Update from the Field
May 12, 2008
From the afternoon of Friday May 2nd until Saturday May 3rd 2008, Tropical Cyclone Nargis slammed along the coast of Myanmar (Burma) devastating large parts of the low-lying delta region of the Irrawaddy River before ripping through Myanmar’s largest city Yangon (estimated population 6 million) for over ten hours. It cut a path 50 miles wide by 200 miles long, killing an estimated 200,000 people and thousands of animals. Almost 95 per cent of all homes in the rural areas have been destroyed. Entire villages were washed away by 12 foot waves and winds up to 192 miles per hour. Families lost many members, especially small children and the elderly who could not cling to trees for survival. Over a million people are estimated to be homeless. These numbers of deaths and homeless are preliminary estimates and may go much higher.
The effects of the disaster are only now emerging as reports come in from remote areas of the Delta as thousands of refugees seek shelter in towns further north. A week after the cyclone hit, a mere trickle of aid is getting to the affected areas. Disease, hunger and thirst are claiming more victims as the days go by.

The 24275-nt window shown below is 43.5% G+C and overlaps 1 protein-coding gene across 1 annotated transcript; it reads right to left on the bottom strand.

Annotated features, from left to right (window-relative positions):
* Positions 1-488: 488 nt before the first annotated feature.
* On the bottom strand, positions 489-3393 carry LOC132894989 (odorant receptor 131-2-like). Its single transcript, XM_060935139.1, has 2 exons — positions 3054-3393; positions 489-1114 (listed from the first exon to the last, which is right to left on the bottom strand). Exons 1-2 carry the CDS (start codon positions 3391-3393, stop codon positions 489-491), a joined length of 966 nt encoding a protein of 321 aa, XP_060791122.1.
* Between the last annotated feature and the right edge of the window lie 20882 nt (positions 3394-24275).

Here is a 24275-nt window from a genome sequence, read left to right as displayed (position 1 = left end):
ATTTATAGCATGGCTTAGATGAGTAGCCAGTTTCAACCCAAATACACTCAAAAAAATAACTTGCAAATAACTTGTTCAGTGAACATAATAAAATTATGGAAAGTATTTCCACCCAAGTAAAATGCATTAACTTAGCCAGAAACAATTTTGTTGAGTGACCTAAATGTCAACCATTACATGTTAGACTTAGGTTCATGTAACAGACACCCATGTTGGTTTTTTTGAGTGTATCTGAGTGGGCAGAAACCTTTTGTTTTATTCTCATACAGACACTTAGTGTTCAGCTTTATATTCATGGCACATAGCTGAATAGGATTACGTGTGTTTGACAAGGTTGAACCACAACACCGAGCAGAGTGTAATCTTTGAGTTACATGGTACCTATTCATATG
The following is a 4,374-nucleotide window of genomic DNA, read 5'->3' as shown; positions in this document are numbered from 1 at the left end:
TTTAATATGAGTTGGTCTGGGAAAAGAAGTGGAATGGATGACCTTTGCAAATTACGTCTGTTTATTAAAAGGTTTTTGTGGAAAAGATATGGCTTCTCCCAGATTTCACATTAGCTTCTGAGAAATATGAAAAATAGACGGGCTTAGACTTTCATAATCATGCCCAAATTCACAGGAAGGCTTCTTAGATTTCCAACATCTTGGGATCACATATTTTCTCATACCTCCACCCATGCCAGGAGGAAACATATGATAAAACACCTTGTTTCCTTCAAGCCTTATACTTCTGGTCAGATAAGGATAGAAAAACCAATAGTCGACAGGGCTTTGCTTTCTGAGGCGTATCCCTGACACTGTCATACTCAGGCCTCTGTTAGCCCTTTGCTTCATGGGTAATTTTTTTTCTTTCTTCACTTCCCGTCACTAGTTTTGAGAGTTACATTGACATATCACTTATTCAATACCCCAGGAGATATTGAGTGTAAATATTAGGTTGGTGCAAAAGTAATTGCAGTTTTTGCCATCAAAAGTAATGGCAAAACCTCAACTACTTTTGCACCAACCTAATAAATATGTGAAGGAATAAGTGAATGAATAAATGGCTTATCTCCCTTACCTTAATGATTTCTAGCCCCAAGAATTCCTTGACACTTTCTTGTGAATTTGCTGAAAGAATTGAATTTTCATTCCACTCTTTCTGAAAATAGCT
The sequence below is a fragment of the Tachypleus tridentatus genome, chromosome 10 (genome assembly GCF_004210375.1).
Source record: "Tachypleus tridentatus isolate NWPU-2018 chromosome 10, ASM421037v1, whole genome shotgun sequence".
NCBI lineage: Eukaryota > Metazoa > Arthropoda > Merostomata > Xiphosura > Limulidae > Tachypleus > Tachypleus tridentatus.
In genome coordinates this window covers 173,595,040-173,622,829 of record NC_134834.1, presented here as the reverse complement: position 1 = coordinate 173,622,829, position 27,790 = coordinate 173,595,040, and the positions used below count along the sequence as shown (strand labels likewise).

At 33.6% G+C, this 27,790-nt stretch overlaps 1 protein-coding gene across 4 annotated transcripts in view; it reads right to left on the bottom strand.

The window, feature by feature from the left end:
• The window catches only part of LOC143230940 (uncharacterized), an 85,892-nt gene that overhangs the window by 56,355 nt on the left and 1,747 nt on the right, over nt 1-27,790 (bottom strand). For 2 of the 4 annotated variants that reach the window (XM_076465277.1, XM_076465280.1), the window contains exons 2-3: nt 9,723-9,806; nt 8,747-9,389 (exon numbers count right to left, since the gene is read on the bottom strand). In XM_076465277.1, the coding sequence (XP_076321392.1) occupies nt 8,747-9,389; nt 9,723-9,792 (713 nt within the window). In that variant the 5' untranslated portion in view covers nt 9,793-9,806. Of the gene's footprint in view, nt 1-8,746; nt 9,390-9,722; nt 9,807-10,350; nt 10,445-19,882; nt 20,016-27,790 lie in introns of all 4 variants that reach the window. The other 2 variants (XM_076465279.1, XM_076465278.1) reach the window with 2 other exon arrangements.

The cyclone has hit against a backdrop of growing and entrenched vulnerability and food insecurity among hundreds of thousands of rural families in Myanmar. Farming has been the most important means of livelihood for over 70 percent of Myanmar’s population. Many of the rural poor are also landless families who work as casual laborers on farms; they earn less than $1 a day and their employment is only seasonal. The Irrawaddy Delta, with its high population density is considered the “rice bowl” of the country. But now that crop has been destroyed.
May is the start of monsoon season in Myanmar. The constancy of rain and mud amidst this destruction have reduced the hopes of survival for those who remain, waiting for the aid organizations to arrive. Survivors are without shelter, food, and clean water, without means of disposing of the thousands of corpses, without medicine or medical care for their injuries and without defenses against imminent outbreaks of killers like cholera, dysentery, pneumonia, dengue fever and malaria that thrive in such decrepid conditions.
Real Medicine is partnering with non-governmental organizations in Myanmar, which are responding to the cyclone crisis by mobilizing staff into thousands of villages serving over 3,000,000 people of the Irrawaddy Delta. These workers are actively providing immediate relief by installing clean water systems, temporary shelter from the rains, and food and basic medical necessities for the refugees.
Please help us help them. Please Donate today.
Every penny donated is immediately going straight to the refugee aid effort. Materials are available in Yangon and teams of aid workers are getting them into the villages.
Map dated May 8, 2008, Courtesy of UN Volunteers
Photos Courtesy Speigel Online International